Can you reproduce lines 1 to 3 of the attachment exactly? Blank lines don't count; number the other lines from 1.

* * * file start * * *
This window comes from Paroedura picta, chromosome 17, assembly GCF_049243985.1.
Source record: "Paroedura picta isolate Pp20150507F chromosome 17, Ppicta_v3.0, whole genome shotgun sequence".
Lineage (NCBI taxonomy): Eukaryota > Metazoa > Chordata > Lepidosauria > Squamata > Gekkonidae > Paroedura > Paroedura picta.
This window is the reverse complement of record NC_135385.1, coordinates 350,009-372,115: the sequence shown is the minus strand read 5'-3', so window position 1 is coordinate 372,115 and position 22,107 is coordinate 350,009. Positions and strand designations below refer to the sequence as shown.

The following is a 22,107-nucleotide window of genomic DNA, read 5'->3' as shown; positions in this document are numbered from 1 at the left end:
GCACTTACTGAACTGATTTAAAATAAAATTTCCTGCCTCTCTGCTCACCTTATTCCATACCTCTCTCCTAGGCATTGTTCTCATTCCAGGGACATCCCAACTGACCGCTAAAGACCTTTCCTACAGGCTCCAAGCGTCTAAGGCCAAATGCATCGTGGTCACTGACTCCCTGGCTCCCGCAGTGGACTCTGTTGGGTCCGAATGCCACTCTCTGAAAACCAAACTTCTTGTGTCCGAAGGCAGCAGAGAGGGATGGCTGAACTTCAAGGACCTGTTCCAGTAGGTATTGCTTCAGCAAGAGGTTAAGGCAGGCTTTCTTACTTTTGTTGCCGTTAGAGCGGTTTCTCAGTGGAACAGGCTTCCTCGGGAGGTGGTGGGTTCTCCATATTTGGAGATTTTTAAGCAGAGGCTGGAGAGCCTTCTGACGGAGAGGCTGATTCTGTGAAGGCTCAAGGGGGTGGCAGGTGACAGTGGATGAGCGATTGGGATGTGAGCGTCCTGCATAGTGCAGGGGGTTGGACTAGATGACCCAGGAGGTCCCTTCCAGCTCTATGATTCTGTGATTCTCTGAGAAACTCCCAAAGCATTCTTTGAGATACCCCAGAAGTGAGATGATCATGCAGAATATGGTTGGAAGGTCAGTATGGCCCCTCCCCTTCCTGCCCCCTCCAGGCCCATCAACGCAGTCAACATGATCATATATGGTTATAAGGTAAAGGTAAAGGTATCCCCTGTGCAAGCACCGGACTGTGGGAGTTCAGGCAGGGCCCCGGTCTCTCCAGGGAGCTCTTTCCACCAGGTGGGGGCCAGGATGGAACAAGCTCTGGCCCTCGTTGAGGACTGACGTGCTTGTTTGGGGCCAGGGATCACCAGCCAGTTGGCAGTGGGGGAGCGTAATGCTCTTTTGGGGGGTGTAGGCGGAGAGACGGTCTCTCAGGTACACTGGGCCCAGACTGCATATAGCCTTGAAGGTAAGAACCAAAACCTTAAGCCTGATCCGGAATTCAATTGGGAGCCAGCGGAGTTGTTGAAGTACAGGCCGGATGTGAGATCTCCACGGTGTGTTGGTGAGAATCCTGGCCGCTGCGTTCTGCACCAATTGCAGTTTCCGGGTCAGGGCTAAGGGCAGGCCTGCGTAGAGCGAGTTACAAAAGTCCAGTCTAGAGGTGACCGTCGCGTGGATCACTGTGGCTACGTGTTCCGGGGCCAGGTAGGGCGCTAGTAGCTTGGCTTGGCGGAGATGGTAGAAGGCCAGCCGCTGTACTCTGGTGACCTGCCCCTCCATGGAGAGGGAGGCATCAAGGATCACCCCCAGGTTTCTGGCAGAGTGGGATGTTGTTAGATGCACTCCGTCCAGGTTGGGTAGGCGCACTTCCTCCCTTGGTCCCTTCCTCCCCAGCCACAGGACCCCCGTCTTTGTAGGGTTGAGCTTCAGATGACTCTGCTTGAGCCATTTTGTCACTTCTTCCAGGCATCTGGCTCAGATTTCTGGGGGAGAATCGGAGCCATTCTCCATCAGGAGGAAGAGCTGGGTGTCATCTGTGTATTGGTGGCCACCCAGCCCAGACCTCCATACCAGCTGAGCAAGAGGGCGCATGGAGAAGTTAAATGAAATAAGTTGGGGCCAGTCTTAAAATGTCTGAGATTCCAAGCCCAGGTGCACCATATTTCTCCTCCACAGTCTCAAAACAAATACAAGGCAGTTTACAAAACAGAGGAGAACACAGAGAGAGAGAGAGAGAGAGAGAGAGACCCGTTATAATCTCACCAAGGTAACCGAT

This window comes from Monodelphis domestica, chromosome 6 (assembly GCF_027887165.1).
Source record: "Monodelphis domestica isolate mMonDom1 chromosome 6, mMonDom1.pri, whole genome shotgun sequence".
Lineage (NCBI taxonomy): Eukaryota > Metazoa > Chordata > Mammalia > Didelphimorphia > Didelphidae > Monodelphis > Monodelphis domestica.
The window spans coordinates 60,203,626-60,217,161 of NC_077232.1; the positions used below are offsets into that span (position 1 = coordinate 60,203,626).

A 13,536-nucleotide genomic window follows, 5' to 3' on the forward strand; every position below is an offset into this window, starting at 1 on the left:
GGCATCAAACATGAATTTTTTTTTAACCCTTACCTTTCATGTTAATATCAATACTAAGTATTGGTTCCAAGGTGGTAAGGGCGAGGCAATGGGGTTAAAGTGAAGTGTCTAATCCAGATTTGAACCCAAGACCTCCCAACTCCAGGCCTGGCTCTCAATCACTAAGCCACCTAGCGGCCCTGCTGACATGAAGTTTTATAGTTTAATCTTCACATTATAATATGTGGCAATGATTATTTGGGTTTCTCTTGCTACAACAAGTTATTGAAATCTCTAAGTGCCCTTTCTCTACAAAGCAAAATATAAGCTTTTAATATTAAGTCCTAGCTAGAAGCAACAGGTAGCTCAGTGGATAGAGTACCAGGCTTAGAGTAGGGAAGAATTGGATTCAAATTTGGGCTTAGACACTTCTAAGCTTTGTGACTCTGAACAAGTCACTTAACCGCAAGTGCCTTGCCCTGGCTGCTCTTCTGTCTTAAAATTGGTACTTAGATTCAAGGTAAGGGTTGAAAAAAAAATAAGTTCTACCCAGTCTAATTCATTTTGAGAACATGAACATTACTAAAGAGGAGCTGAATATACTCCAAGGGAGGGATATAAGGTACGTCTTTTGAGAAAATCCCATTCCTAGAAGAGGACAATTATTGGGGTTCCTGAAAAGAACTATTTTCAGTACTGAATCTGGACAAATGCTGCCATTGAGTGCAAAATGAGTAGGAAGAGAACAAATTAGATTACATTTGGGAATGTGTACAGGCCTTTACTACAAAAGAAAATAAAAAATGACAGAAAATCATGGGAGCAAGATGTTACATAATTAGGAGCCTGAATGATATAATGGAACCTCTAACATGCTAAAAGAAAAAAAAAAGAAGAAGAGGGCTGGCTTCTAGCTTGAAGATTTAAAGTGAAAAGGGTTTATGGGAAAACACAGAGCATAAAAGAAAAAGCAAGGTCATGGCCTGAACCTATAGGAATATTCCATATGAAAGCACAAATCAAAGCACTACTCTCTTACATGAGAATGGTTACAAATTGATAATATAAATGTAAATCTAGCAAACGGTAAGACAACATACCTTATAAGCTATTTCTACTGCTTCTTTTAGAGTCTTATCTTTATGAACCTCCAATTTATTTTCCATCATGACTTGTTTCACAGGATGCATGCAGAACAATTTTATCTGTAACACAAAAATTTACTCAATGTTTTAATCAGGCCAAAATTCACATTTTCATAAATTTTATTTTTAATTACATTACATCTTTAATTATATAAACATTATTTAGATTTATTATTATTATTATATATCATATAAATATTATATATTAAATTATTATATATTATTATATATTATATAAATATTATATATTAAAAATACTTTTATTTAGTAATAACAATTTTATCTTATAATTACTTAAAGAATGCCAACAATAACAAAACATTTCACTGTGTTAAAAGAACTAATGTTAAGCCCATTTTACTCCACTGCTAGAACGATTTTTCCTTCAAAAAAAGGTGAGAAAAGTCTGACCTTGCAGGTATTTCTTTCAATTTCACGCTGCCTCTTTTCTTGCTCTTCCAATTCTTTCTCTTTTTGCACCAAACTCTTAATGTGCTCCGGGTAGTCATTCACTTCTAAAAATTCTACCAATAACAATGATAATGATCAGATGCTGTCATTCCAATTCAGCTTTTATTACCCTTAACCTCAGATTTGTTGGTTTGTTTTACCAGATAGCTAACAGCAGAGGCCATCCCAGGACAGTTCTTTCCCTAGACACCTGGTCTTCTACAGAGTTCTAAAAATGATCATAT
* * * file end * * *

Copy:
This window comes from Paroedura picta, chromosome 17, assembly GCF_049243985.1.
Source record: "Paroedura picta isolate Pp20150507F chromosome 17, Ppicta_v3.0, whole genome shotgun sequence".
Lineage (NCBI taxonomy): Eukaryota > Metazoa > Chordata > Lepidosauria > Squamata > Gekkonidae > Paroedura > Paroedura picta.